Globalization of consum – this is one aspect of the research of the new Max Planck Cambridge Centre.
flickr/Thomas Haw (CC BY-NC-ND 2.0)
New insights into economic and social change
Researchers of the Max Planck Society and the University of Cambridge collaborate in the Max Planck Cambridge Centre for Ethics, Economy and Social Change
How do moral and ethical convictions affect local economies and impact global capitalism? This is the fundamental question driving the projects of the Max Planck Cambridge Centre for Ethics, Economy and Social Change, which will be officially inaugurated this Tuesday. “Without any doubt, in today’s globalized world, the dynamics between ethics, religion and economy have reached an unprecedented complexity. This makes the research of the new Max Planck Cambridge Centre very relevant for our times. This cooperation brings together the complementary skills of outstanding scientists of the Max Planck Society and the University of Cambridge. I am delighted that, in this period of uncertainty caused by Brexit, we have established another highly visible collaboration with top British scientists,” says Martin Stratmann, President of the Max Planck Society. He is together with Stephen Toope, Vice-Chancellor of the University of Cambridge, and the four Co-Directors among the speakers during the official launch ceremony.
The way a society organizes its economy cannot be detached from its ethical concerns and values. In the long period before the emergence of industrial capitalism, accumulation of material goods was seldom the mark of the morally upright. How did the ownership of goods come to be seen as desirable and virtuous? Max Weber asked and answered this question in “The Protestant Ethic and the Spirit of Capitalism” by connecting economic to religious and ethical change, suggesting that major transformations in society are always accompanied by profound changes in what it means to be a good person.
The institutional ramifications of Weber’s claims remain hotly debated in the contemporary social sciences. The new Max Planck Cambridge Centre for Ethics, Economy and Social Change (Max-Cam) will join these debates by applying the ethnographic research methods of socio-cultural anthropology. Drawing inspiration not only from Weber but a range of classical and contemporary social theory, Max-Cam researchers have a particular interest in how ritual practices – from collective celebrations of success and achievement to routinized techniques of accountability and self-cultivation – facilitate the institutionalization of ethical and economic changes.
“In the wake of the global financial crash, when there is great public interest in the ethical foundations of a capitalism dominated by transnational corporations, our goal is to develop new approaches to pressing social agendas,” emphasize the four co-Directors James Laidlaw and Joel Robbins (Department of Social Anthropology, University of Cambridge), Chris Hann (Max Planck Institute for Social Anthropology, Halle/Saale), and Peter van der Veer (Max Planck Institute for the Study of Religious and Ethnic Diversity, Göttingen).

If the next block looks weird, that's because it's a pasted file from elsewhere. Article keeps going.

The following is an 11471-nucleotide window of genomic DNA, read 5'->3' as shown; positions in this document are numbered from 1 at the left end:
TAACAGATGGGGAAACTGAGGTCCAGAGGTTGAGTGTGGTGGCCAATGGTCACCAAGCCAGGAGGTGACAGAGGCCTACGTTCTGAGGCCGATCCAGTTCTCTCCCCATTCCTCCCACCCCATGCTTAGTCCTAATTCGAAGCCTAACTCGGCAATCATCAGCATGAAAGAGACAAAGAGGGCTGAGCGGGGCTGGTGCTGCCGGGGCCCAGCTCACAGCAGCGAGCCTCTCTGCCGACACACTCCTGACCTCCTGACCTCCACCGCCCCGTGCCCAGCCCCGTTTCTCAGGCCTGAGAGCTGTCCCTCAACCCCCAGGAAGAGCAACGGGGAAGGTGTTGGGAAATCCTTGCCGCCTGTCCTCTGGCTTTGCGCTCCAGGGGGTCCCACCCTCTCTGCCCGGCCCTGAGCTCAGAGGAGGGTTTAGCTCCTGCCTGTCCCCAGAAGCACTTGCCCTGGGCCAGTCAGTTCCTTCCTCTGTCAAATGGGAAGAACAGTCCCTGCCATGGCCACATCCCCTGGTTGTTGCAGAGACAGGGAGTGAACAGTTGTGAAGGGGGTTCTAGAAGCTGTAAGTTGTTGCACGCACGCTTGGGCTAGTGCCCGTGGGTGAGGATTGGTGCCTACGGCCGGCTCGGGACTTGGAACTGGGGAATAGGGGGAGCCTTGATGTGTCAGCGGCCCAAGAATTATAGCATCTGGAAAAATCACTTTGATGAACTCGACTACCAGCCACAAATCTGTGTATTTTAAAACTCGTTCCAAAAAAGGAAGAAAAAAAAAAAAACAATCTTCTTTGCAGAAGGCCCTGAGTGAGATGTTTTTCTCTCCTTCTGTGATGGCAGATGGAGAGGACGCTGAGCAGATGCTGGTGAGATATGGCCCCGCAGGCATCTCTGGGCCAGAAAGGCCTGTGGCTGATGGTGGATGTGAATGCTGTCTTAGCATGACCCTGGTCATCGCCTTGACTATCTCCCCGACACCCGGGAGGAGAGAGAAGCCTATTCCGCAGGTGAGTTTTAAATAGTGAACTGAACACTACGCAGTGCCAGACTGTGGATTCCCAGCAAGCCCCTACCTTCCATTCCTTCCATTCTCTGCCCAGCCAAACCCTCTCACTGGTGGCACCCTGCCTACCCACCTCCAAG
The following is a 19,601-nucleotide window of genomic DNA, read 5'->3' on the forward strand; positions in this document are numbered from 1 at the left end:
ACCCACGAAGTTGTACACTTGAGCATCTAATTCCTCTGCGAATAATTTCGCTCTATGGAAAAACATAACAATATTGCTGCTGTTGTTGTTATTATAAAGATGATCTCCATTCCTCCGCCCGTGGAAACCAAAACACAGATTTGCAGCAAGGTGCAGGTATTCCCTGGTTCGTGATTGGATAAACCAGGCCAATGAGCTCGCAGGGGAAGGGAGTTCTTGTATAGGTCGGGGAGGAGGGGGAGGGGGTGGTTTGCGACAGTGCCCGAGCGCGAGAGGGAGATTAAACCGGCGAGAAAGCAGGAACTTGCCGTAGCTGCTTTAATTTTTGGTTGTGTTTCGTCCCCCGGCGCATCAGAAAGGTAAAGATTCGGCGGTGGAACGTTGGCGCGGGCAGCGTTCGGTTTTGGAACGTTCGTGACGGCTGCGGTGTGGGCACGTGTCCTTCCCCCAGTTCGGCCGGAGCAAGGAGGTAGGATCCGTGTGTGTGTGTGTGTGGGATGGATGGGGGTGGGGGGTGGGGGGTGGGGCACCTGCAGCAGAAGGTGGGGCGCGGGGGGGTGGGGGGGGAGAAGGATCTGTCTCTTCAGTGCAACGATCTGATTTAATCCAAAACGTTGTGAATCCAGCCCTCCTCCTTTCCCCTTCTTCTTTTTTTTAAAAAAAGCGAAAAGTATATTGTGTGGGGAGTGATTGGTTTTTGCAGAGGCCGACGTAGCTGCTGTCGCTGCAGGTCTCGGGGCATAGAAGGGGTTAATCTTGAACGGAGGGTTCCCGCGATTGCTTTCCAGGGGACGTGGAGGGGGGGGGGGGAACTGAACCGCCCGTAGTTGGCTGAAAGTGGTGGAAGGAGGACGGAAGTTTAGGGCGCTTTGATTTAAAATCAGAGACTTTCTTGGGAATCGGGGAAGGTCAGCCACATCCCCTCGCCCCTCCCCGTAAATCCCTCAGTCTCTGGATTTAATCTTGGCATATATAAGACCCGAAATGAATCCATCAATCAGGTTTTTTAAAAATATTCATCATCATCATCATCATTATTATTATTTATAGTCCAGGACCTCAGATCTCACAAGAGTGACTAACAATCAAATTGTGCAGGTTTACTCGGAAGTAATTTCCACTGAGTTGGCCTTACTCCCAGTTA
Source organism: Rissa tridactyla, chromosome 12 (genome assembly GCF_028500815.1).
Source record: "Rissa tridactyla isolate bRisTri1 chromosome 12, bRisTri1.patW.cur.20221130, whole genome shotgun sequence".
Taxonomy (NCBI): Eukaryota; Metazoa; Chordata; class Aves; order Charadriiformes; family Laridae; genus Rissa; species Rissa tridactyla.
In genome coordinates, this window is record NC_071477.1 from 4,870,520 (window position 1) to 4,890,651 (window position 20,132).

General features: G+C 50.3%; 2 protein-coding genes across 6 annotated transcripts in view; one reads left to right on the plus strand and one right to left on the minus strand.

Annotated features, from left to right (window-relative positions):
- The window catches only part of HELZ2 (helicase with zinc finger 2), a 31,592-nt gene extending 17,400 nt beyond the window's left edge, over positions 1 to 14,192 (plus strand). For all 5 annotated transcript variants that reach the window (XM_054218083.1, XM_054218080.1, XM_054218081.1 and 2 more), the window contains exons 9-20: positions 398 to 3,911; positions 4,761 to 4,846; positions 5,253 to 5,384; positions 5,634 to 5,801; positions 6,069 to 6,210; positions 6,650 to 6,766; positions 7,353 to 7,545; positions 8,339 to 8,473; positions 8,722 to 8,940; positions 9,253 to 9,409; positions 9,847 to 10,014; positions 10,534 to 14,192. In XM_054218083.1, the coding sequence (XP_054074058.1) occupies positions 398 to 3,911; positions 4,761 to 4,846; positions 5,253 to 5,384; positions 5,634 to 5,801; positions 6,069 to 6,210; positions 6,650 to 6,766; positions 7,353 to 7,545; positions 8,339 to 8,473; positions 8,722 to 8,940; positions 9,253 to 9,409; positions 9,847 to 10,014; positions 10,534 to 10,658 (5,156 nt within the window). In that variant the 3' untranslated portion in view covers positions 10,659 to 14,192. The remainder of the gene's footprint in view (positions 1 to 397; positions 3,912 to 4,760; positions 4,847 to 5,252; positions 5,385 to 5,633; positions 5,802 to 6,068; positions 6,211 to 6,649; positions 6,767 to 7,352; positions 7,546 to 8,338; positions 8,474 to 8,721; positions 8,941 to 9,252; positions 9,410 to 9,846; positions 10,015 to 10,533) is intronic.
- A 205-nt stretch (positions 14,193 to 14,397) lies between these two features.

Cooperation beyond Brexit
The Max Planck Cambridge Centre for Ethics, Economy and Social Change is a joint project of these institutions that started its operations in July 2017. “The strengths of the Cambridge Department in the anthropology of ethics, the Göttingen Institute in the study of religion, and the Institute in Halle in economic anthropology, constitute a unique mix of skills with which to investigate contemporary social change,” say the Directors.
The Centre is funded jointly by the University of Cambridge and the Max Planck Society and has an initial budget of £2,000,000 (circa 2,270,000 Euro). Six postdoctoral fellows will undertake field research at sites around the world. “We hope in the future to expand our activities , e.g. by offering positions for visiting scholars, and to make the Centre a hub for further creative initiatives beyond the life-span of the initial projects,” say the Directors.
Over the coming four years, public lectures, workshops and larger conferences will be hosted both in Cambridge and the two German locations. In the wake of Brexit, the Centre will demonstrate the value of continued European collaboration in science and society.
19 Max Planck Centers worldwide
The Max Planck Centers constitute a major instrument in the Max Planck Society’s strategy for international cooperation. The participating Max Planck Institutes and their international partners bundle their resources and typically draw on complementary theoretical traditions and methods to create added scientific value. With the newly inaugurated Max Planck Cambridge Centre for Ethics, Economy and Social Change there are currently 19 Max Planck Centers worldwide.
source: Max Planck – Gesellschaft